MYSIA, Kisthene, Orontes,  Satrap of Mysia, AR Half Siglos or Tetrobol (below)

Circa 357-352 BC

Diameter: 13 mm

Weight: 2.75 grams

Obverse: Nude hoplite crouching left behind shield, spear at ready

Reverse: Forepart of winged boar right

Reference: Troxell, Orontes 4; SNG France 1164A (Lampsakos); SNG von Aulock

Other: 12h … bright surfaces, porous … quite rare

Ex-stevex6 (now a TIF coin? ... TIF rocks)


Mysia Kisthene Orontes.jpg


Mysia, Kyzikos AR Hemiobol (below)

Date: 600-480 BC

Diameter: 6.51 mm

Weight: 0.23 grams

Obverse: Tunny fish right

Reverse: Quadripartite incuse square


Other: Some deposits

Ex-stevex6 (now a sweet Doug Smith ("Mentor")  coin ... Doug rocks as well!)

Mysia Kyzikos Tunny Fish.JPG


MYSIA  PARION AR (Silver) Hemidrachm (below)


Diameter: 15mm

Weight: 2.23 grams

Obverse: Head of Gorgoneion facing, tongue protruding, head surrounded by snakes

Reverse: Bull standing left, head right; below, grain ear right

Reference: SNG France 1373-6; BMC 23


Mysia Parion Gorgon & Bull.jpg



Edited by Steve
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Great post, @shanxi! Here's my stater equivalent to the diobol in the first post:



Borrowing an auction house description:

"MYSIA. Pergamum. Ca. 334 BC. Gold Stater (8.60 gm). Head of Alexander right as young Heracles in lion skin headdress / Facing Palladium wearing calathus on head, holding lance in raised right hand and filleted shield on left arm, crested Corinthian helmet right in lower left field.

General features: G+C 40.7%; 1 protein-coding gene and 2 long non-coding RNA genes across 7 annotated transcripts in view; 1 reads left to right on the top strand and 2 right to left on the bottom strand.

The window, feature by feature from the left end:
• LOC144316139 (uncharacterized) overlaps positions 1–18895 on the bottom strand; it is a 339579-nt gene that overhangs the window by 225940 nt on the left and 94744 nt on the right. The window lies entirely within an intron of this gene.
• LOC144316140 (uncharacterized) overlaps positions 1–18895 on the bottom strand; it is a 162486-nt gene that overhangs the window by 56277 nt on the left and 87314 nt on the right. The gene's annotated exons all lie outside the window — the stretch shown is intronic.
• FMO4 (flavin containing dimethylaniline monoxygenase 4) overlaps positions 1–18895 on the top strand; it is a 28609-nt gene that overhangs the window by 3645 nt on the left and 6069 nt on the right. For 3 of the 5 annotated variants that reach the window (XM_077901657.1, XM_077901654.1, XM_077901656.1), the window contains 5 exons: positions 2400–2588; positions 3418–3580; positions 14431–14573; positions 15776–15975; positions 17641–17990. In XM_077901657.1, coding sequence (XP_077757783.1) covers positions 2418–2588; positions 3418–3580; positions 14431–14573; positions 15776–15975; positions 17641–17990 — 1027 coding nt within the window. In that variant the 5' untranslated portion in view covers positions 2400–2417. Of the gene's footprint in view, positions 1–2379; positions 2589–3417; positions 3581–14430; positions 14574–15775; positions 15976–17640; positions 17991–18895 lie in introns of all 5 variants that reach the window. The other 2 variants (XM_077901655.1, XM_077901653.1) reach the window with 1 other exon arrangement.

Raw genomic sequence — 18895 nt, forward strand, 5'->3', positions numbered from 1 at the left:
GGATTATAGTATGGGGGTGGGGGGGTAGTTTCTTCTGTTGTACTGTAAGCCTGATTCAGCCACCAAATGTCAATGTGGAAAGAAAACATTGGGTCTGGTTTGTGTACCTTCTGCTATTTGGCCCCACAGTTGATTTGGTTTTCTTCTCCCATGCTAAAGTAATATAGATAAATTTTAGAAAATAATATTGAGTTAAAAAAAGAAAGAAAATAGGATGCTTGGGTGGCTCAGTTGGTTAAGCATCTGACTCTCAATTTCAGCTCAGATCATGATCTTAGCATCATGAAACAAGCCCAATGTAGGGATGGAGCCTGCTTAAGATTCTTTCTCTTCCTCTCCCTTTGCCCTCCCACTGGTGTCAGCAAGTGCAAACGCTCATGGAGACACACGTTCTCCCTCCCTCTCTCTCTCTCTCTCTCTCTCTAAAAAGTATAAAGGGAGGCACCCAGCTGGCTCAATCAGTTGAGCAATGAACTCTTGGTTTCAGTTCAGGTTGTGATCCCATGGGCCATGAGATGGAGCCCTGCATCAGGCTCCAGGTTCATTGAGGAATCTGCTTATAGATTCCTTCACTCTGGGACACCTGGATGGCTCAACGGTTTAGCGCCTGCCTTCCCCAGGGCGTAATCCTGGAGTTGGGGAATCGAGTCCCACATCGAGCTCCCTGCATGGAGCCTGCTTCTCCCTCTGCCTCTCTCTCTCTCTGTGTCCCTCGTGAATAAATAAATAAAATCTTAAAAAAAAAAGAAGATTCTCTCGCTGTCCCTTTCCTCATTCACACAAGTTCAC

SNG Paris 1557 = Luynes 2493. Von Fritze, Die Munzen von Pergamon, pl. 1, 7 = EHC 268. Westermark, "Notes on the Saida hoard (IGCH 1508)," NNA 1979-80, nos. 36-37 (the Berlin and Paris specimens). Struck in high relief. Lustrous mint state. Pergamum was one of the richest cities in Hellenistic times. It was part of the empire of Alexander the Great, who conquered the region from the Persians.

Subsequently Pergamum became the seat of the Attalid dynasty, a sophisticated center of wealth, art, literature, and military power. It was famous for its cult of Asclepius, the god of healing, and for the great Altar of Pergamum, erected to commemorate the defeat of the Gauls by Attalus I Soter. Its magnificent frieze, 390 feet long and 7.5 feet high, was discovered in 1891 by the German Karl Human, built into a Byzantine wall as if it were no more than old stones. It is now one of the principal treasures of the Berlin Museum. The exquisite gold staters of Pergamum were produced by Alexander himself, early in his reign before his great eastern conquests and thus before he had vast gold reserves at his disposal. The obverse features a head of Alexander as Heracles, wearing a lion skin. This type was soon to be introduced on Alexander's silver tetradrachms and drachms, and was later used on his decadrachms as well, but the Pergamene stater issue marks its only appearance on gold. The portrait can be identified as Alexander, not only from the ivory portrait of him found in Tomb II at Vergina, but also because Alexander is portrayed wearing
the lion skin while riding his horse Bucephalus in a royal lion hunt sculpted on the sarcophagus of his friend Abdalonymus, king of Sidon, which is in the Archaeology